DAESH has lost half the territory they controlled in Iraq after the successful retaking of Ramadi by the Iraqi army on Monday. Ramadi is the capital of Iraq's western province of Anbar, and its loss to DAESH in May 2015 was considered a huge loss and strategic blow to the Iraqi army and the anti-DAESH coalition.
DAESH held 40 percent of Iraq in 2014, but that is now down to 20 percent, according to local media reports. However, large parts of central and northern Iraq are still controlled by DAESH and have been since June 2014.
Retaken areas include the Diyala governorate in the east, which was also lost to DAESH but recaptured in a fierce counter offensive in January. Diyala is only 100 kilometres away from Baghdad, Iraq’s capital.
In addition to Diyala, the city of Tikrit in the Salahuddin province was recaptured by the Iraqi army from DAESH in March. The operation was backed by the US-led coalition and allied Shiite militia Hashd al Shaabi, as well as local Sunni fighters.
Hashd al Shaabi, known in English as the Popular Mobilisation Forces, are an Iranian backed Iraqi Shiiite militia comprising of smaller groups all unified under one front. They did not take part in the Ramadi operations to avoid tensions with the Sunni population.
Also in the Salahuddin province, the oil rich city of Baiji saw DAESH terrorists driven out of it in June by the Iraqi army along with the help of the Shiite militias.
Mosul remains the biggest city still in the hands of DAESH, although the Iraqi army paired with the Kurdish forces from the Kurdistan Regional Government (KRG) of Iraq took control of Mosul Dam in August. The city of Mosul itself remains a huge quest for all parties.
The KRG’s Peshmerga forces also successfully drove DAESH out of Sinjar, an intensely strategic Iraqi town, after a fierce offensive in November.
But large areas of the Nineveh and Anbar governorates, geographically the largest governorates in the country, are still under the control of DAESH.
Over the years, DAESH terrorism and clashes between warring parties have destroyed the country's economy and displaced millions of civilians from their hometowns.
Iraqi army will need Kurdish forces to retake Mosul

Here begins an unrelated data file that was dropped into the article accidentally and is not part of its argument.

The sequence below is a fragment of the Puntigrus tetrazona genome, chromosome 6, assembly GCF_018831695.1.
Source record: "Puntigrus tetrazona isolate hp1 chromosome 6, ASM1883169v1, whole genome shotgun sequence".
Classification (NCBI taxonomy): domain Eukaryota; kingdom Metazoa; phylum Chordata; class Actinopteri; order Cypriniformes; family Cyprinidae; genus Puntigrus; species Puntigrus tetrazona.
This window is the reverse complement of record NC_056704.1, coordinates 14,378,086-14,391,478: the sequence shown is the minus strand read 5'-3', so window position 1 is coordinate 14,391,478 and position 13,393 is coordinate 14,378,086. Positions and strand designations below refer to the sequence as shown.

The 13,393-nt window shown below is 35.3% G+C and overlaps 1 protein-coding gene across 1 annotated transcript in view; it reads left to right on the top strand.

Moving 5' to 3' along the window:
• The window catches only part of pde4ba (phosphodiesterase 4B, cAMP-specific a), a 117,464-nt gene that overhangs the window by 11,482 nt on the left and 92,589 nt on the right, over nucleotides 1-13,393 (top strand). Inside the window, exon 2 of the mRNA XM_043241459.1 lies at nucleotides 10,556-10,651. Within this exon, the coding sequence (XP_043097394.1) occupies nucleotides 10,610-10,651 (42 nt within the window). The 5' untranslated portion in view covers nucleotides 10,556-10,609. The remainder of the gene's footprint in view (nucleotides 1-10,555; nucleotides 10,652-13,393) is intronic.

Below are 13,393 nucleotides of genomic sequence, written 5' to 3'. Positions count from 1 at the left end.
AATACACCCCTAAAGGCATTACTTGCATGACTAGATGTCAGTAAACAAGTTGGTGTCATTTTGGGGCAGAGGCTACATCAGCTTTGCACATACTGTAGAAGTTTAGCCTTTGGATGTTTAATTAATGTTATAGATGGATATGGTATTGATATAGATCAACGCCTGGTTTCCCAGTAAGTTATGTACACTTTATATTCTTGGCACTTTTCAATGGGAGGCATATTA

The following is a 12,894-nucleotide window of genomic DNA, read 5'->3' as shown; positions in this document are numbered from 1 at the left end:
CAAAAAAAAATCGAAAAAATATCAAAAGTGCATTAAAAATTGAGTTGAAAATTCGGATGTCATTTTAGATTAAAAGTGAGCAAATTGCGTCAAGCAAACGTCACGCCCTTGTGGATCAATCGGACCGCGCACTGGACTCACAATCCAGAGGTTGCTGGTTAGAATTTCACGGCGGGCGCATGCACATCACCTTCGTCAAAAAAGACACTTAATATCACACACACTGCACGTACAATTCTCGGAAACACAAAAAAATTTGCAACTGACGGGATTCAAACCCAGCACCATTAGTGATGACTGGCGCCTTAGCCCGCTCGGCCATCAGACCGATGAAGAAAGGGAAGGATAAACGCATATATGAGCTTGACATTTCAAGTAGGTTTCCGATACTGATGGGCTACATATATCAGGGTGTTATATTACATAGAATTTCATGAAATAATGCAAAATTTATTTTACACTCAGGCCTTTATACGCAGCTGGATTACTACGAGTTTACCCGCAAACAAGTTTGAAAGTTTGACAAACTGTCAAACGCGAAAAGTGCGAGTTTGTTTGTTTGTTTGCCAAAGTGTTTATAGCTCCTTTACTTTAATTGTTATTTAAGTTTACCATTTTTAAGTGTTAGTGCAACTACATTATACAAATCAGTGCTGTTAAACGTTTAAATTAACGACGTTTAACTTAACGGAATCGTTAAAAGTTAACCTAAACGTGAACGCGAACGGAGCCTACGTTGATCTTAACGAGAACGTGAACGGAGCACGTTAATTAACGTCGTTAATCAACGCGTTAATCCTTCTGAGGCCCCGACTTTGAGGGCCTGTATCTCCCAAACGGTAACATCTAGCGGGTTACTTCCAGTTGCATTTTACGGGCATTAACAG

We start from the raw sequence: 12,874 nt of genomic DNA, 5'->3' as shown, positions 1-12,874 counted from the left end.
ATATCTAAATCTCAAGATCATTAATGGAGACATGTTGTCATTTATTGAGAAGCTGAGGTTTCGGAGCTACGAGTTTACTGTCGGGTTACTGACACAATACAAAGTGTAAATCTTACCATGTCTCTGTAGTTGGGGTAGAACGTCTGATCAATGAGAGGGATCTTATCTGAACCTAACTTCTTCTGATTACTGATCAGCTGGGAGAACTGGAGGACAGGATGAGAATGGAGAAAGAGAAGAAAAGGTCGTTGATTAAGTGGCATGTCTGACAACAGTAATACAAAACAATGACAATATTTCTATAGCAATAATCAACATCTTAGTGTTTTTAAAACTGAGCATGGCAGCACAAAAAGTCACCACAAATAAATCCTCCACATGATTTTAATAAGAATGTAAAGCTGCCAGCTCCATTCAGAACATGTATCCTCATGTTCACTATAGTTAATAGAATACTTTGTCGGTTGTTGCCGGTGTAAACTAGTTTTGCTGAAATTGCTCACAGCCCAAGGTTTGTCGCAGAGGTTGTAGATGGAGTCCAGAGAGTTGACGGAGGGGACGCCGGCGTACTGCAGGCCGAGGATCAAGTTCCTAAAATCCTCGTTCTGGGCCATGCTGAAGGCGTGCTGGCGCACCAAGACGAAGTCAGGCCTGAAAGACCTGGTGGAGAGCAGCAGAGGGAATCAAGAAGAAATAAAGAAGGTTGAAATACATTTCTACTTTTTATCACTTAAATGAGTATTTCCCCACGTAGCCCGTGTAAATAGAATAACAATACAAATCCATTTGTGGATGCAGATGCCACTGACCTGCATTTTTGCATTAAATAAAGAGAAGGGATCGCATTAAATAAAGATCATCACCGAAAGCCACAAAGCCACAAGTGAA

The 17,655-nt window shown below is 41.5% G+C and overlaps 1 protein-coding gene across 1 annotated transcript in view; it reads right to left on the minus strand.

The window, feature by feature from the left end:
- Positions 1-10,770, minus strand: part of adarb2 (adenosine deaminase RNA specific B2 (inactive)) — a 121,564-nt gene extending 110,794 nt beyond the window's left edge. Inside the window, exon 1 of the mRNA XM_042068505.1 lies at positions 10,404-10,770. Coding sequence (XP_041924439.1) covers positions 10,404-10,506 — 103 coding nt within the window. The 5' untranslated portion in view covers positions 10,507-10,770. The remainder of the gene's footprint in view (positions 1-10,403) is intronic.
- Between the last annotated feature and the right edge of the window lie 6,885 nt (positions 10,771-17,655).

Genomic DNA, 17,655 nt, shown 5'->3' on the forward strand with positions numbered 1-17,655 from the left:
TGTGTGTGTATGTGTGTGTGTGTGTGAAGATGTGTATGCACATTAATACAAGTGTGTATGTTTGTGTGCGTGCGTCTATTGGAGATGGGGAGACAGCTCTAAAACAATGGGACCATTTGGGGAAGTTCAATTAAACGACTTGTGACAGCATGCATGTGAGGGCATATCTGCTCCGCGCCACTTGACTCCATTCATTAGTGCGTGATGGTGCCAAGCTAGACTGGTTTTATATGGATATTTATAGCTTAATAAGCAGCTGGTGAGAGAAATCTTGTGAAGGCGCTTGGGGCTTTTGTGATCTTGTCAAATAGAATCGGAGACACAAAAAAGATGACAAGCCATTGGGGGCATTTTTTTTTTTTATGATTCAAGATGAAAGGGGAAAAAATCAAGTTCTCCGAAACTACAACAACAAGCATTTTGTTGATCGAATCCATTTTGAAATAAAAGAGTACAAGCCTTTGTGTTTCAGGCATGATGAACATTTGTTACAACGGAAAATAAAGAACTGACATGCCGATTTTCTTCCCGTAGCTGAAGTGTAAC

In the quest to retake the largest Iraqi city under the control of DAESH, Mosul, the Iraqi army will need the help of KRG’s Kurdish fighters, Iraqi Finance Minister Hoshiyar Zebari told Reuters.
Mosul is 400 km (250 miles) north of Baghdad, and has been designated by the Iraqi government as the next target to be liberated from DAESH after Ramadi.
"Mosul needs good planning, preparations, commitment from all the key players," Zebari said in an interview with Reuters on Monday in Baghdad.
"Peshmerga is a major force; you cannot do Mosul without Peshmerga," said Zebari, who is ethnically Kurdish.
Mosul’s residents are 2 million, mostly Sunni and have been under DAESH’s control since June.
The battle of Mosul would be "very, very challenging", Zebari said. "It will not be an easy operation, for some time they have been strengthening themselves, but it's doable."
Zebari also said the Iraqi army may give support roles to Hashd al Shaabi and local Sunni forces in the attack on Mosul.
Zebari said if Mosul was recaptured then it would effectively mark the end of DAESH in adjacent Sunni areas of Iraq and Syria.
"It's there where Abu Bakr al-Baghdadi declared his caliphate," he said, referring to the group's leader. "It is literally their capital."
Iraqi Prime Minister Haider al Abadi said on Monday that DAESH would be defeated in 2016 with the army planning to move to Mosul. "We are coming to liberate Mosul and it will be the fatal and final blow to DAESH," he said in a speech, praising the army's "victory" in Ramadi.